SNP SHAMED: Criticising Brexit could be BANNED in controversial new hate bill
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Community Justice Scotland, who advises the Scottish Government on reoffending, claims the Bill would criminalize ‘inflammatory language’ in terms of strong political views. The Bill, which aims to reduce hate-related incidents, has attracted criticism from BBC Scotland, Catholic bishops, the Humanist Society of Scotland, and the Scottish Police Federation, along with Mr Bean star Rowan Atkinson and writer Val McDermid.
Holyrood’s Justice Committee, which is soon set to scrutinise the Bill, has already received some 2,000 submissions in response to its call for views.
This high level of responses led some opponents to brand the Nats Bill the most contentious in the Scottish Parliament’s history.
Criticism of the Bill has centred around plans for a new offence of “stirring up hatred”, with opponents concerned that this will stifle freedom of expression.
Justice Secretary Humza Yousaf introduced The Hate Crime and Public Order (Scotland) Bill, which looks to extend the law on ‘hate crime’ covering sexual orientation and religion.
The law, when passed by Holyrood, will mean words or behaviour considered to be “abusive” and “likely” to stir up hatred would constitute an offence.
Community Justice Scotland, in their submission to the Justice Committee, said the Bill “does not clearly define what is meant by ‘hate’”.
They added: “Nor indeed is there much in the Bill that relates to ‘public order’, both of which are in the title of the Bill.
“We would wish to highlight the danger of criminalising language that is in common use in some of our communities without providing the necessary public education and awareness campaigns to change such attitudes and behaviours, which can often be intergenerational.
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“This is further complicated by the current political climate and the sometimes inflammatory language which is widely reported in the media, e.g. such as that arising from the Brexit debate.
“When the language and actions of those in positions of public leadership can reinforce attitudes that may be viewed as encouraging hate then it may be unreasonable to expect the wider public to be clear as to what constitutes acceptable language and behaviour.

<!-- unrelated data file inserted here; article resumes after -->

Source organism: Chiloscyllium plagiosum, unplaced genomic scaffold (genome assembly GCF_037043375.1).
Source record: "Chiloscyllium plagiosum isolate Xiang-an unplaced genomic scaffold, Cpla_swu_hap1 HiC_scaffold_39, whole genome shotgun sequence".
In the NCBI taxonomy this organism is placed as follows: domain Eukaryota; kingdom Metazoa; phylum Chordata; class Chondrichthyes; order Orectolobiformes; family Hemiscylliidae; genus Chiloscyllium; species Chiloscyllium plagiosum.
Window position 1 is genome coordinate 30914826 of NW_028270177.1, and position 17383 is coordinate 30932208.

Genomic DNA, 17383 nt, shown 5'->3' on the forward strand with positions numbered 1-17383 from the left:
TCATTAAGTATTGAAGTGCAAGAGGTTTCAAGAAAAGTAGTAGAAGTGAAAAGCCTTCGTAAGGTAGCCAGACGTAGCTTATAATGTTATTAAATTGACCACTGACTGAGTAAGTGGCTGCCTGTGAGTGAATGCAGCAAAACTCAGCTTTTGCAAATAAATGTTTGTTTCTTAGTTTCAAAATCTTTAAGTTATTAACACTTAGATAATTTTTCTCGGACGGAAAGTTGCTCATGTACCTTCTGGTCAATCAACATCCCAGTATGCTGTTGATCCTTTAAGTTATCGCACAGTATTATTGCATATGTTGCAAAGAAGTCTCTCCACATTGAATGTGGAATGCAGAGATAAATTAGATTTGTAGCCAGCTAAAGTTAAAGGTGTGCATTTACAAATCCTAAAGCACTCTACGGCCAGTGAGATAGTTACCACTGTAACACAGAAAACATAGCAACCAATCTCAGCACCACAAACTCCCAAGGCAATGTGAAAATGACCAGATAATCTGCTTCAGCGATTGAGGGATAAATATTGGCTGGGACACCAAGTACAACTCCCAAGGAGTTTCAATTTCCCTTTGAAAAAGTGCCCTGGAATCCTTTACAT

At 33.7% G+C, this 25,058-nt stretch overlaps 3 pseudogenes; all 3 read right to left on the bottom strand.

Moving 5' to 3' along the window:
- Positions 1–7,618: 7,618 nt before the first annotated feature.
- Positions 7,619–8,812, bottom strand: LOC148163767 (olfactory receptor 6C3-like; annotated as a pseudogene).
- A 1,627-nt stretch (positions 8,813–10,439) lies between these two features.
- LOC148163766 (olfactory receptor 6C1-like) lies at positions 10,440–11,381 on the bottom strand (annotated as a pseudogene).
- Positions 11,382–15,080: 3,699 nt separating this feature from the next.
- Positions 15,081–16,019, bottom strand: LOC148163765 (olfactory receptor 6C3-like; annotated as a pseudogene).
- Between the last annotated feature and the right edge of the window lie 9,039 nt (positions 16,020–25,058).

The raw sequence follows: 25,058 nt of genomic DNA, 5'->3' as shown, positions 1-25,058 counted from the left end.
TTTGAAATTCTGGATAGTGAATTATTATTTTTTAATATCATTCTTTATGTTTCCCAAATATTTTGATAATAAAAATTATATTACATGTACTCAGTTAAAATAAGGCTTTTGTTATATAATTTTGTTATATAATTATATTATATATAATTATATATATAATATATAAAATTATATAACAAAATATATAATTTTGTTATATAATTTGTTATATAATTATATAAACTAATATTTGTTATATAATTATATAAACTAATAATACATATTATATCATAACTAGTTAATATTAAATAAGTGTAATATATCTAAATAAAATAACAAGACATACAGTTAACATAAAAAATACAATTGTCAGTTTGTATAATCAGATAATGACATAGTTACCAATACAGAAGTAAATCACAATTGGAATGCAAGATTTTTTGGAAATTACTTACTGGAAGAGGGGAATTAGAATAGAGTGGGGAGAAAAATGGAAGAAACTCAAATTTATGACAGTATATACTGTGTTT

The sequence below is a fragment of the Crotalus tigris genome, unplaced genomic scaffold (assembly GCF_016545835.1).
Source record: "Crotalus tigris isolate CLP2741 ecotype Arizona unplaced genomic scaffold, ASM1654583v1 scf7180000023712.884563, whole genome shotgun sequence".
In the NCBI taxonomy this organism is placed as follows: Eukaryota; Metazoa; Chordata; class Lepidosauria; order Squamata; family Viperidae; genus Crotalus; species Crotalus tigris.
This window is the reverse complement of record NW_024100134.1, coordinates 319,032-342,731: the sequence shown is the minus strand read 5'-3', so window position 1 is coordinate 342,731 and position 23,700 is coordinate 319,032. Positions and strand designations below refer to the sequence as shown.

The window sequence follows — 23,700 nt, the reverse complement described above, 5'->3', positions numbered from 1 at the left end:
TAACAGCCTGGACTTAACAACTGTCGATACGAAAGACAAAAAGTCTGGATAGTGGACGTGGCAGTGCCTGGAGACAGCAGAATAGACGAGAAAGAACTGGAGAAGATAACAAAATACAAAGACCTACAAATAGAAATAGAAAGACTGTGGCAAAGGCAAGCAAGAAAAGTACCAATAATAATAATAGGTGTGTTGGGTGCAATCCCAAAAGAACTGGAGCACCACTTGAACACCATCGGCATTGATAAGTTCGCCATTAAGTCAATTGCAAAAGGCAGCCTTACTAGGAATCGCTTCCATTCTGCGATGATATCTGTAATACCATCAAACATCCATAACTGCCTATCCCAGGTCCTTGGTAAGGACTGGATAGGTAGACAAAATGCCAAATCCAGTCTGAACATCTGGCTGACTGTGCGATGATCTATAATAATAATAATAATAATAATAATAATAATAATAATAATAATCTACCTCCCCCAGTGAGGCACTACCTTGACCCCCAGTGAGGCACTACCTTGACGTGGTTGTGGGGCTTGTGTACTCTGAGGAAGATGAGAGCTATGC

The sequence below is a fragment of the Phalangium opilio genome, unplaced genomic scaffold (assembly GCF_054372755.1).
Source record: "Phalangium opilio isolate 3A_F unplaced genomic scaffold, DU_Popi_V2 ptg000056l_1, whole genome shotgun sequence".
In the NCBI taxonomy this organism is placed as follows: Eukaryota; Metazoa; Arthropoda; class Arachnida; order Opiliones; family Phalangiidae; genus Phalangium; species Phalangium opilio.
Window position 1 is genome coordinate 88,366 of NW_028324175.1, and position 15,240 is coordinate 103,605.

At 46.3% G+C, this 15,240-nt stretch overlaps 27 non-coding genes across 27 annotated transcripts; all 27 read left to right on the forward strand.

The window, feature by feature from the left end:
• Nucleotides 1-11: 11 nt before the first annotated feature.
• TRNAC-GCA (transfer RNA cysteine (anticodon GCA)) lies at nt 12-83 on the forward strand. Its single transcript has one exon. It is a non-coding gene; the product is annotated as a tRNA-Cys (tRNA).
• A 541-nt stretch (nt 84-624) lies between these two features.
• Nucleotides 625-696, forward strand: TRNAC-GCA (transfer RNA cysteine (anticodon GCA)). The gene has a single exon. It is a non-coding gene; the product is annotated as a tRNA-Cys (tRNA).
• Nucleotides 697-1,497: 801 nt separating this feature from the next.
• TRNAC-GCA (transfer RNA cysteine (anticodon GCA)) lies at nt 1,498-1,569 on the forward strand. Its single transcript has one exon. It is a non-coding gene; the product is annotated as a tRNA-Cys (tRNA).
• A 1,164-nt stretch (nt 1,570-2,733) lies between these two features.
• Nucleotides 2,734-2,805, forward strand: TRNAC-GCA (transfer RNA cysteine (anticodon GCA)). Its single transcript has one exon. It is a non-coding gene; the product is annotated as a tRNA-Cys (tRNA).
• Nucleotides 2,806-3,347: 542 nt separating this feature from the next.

“This highlights a tension between stirring up hatred and notions of free speech which are complex.”
Liam Kerr MSP, Scottish Conservative justice spokesperson, said: “The SNP need to listen to all these concerns from so many areas of public life.
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“We can’t allow a situation where a government could criminalise everyday speech, by well-meaning people engaging in normal debate.”
However, Mr Yousaf told the Scottish Parliament on Wednesday that the Bill will only cover offences where the stirring up of hatred is intended.
The Justice Secretary said he is open to continued dialogue on the Bill and added: “I am confident that, going forward, the debate around the Bill will help to build consensus on how we effectively tackle hate crime, and how we can keep working together on building an inclusive and just Scotland.”
But Mr Kerr said the amendments do not go far enough, and he called for further changes to protect free speech and comments made in a person’s private home.
The Scottish Tory justice representative also asked why the stirring up offences were not scrapped to allow the Bill as a whole to progress.
Mr Yousaf said the change to intent only would mitigate the concerns raised around the Bill and would mean other parts of the proposed legislation, such as protections of free speech, can now be addressed.
A Scottish Government spokesman disputed the claims made by Community Justice Scotland claiming it would affect political opinion.
They added: “This Bill does not prevent people expressing controversial, challenging or offensive views nor does it seek to stifle criticism or rigorous debate in any way.
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